Holds a master of business administration (MBA) in business and finance from Strayer University, Washington, DC
The rise of Donald Trump, a New York City-based property billionaire and celebrity, has left the world aghast. People around the world keep asking this same question: “How did the country hailed as the beacon of democracy and freedom end up with a presidential nominee like Donald Trump with such an out-of-the ordinary and narcissistic profile?”
But this is actually not an exclusive case. Whether or not Trump will win the election, the emergence of Trump as a presidential nominee is a result of ongoing social and cultural anxiety in the US, something that is also happening in other parts of the world. The recent victory of the Brexit camp in the UK and the increasing popularity of populist politics are other good examples. What is unique about this phenomenon is that it is taking place in many developed countries with years of political stability.
Around the world, people complain that politics has become an exclusive domain, reserved to only a small group of elites. While democracy, the world’s most embraced political system, may promise an equal opportunity to everyone to actively participate in the system of the government — to elect and to be elected that is — often the reality is a much different situation. Using democracy as a tool to legitimize their power, oftentimes the old political establishment and the incumbents work hand in hand to ensure the system remains complex so that it is difficult for average people to enter the political arena.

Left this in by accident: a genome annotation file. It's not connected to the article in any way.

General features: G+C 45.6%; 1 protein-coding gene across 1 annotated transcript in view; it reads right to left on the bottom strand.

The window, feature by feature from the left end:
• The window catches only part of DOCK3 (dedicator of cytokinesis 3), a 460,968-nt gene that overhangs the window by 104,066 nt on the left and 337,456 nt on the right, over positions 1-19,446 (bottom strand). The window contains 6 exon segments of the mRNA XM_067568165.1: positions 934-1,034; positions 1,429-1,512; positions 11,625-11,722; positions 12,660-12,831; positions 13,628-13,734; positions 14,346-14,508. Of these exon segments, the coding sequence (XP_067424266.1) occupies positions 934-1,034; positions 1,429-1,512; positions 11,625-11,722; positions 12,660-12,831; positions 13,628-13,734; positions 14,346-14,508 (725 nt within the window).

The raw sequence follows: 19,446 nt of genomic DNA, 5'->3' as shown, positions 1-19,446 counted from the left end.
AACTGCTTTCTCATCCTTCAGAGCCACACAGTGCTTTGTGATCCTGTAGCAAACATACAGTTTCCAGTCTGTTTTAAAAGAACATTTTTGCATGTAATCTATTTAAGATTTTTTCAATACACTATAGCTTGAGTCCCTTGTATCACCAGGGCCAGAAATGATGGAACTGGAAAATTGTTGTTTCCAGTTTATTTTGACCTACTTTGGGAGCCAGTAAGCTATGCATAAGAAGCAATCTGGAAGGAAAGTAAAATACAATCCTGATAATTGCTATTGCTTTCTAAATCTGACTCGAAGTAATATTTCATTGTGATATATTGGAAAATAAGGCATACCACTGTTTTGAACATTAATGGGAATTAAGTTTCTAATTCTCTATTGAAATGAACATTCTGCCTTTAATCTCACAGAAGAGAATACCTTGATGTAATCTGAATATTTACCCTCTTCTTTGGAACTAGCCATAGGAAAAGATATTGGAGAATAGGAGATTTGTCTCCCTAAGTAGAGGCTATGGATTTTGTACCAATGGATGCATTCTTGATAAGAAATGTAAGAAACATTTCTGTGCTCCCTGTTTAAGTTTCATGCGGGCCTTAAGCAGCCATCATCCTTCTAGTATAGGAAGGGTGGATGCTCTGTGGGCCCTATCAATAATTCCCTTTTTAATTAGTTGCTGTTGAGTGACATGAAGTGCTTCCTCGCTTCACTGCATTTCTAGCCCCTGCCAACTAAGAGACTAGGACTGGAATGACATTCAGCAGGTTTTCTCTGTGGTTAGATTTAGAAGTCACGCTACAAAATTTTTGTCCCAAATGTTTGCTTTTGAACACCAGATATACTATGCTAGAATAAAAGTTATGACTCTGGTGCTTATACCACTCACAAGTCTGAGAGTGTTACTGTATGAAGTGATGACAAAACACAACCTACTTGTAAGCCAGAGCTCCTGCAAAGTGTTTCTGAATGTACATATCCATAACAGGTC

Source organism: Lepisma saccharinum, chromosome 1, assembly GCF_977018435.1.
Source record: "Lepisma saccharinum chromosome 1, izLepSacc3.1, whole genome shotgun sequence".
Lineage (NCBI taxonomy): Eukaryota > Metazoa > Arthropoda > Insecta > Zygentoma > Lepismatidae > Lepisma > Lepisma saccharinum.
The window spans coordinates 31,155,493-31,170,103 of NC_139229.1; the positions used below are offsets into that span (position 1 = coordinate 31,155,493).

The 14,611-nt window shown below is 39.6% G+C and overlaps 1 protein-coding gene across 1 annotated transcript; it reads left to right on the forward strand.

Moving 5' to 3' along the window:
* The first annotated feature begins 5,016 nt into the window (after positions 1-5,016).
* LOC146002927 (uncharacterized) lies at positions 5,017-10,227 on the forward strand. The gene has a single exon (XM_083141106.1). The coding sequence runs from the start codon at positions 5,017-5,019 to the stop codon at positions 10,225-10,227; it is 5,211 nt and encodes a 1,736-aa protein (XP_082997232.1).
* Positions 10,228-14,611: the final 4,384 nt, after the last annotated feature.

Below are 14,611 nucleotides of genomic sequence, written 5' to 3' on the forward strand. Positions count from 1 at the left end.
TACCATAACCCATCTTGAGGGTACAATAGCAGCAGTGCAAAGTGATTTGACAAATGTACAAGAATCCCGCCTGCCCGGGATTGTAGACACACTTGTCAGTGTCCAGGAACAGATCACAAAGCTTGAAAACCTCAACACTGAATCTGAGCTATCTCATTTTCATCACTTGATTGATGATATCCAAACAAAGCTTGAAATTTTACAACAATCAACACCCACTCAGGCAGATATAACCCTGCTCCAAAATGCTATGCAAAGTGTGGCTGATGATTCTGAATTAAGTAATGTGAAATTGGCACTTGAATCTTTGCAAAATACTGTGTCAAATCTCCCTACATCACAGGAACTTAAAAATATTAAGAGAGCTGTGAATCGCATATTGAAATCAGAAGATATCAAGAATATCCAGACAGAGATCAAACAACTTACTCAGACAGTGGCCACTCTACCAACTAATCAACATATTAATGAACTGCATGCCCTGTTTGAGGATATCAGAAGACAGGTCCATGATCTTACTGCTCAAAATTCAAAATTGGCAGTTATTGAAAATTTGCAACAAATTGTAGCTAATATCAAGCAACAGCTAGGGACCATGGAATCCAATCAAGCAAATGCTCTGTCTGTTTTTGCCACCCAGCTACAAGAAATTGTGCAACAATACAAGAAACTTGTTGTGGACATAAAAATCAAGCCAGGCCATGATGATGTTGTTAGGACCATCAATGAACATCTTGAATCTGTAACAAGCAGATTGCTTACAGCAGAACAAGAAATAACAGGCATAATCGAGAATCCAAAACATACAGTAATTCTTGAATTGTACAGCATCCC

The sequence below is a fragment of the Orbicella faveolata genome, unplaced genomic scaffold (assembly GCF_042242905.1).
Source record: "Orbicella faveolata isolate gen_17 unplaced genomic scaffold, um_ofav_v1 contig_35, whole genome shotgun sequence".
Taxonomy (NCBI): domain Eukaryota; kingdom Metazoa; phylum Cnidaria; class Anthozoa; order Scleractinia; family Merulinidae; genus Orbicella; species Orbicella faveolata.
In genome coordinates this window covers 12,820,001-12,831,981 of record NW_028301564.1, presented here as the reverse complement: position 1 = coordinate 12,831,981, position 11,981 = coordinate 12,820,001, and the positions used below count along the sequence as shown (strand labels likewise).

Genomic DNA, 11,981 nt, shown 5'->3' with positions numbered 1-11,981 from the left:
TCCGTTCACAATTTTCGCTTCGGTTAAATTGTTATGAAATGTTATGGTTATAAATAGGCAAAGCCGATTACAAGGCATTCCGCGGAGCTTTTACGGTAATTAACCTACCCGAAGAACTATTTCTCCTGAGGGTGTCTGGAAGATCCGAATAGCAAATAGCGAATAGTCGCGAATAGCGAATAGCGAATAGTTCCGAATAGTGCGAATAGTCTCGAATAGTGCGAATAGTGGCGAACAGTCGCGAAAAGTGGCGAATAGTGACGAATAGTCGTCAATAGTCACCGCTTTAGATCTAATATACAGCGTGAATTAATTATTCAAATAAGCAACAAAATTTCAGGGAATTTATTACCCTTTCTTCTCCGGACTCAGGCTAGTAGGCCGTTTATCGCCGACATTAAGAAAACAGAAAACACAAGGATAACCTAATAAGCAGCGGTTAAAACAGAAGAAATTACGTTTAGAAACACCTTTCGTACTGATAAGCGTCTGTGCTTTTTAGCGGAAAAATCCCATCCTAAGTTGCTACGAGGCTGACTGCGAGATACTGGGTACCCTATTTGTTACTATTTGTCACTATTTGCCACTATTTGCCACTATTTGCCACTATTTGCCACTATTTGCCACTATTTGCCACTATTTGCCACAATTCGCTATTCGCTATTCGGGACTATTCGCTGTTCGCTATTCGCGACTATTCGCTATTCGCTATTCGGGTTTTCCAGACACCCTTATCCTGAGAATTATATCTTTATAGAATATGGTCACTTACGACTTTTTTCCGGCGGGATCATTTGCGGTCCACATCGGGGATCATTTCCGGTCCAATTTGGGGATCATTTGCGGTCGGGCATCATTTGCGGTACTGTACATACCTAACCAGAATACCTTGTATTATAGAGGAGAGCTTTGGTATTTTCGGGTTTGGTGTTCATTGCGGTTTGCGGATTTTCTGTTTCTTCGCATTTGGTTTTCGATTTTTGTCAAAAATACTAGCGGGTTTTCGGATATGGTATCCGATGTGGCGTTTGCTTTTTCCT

A similar condition is also occurring in Indonesia, where our political hemisphere is excessively controlled by the political parties, consistently blocking political access for independent candidates and neglecting the ongoing expansion of political dynasties throughout the country.
The “It’s the economy, stupid!” phrase, popularized during the US 1992 presidential campaign, perfectly summarizes how important economic welfare is in the eyes of the voters.
While capitalism, which if it was human would be one of democracy’s best friends, may have reduced poverty around the world, it is now blamed by many as the cause of today’s global economic sluggishness and, most importantly, the widening gap between the rich and the poor.
It is easy to be misled, but the economic gap is not just a textbook theory, it is really happening. A recent report from Oxfam, an antipoverty organization, revealed that the richest 1 percent are wealthier than the rest of the world’s population combined. The same report also pointed out how the 62 richest people, a short list which includes Bill Gates, Warren Buffet and the likes, have the same amount of wealth as the poorest 3.5 billion people.
Early this year the Indonesian government announced that the nation’s Gini ratio improved by 0.01 to 0.4. As with many other emerging countries with a large population, wealth distribution poses a serious challenge for Indonesia. There are around 28 million people, or around 10 percent of Indonesia’s total population, who live under the poverty line, according to the latest data from the Central Statistics Agency (BPS).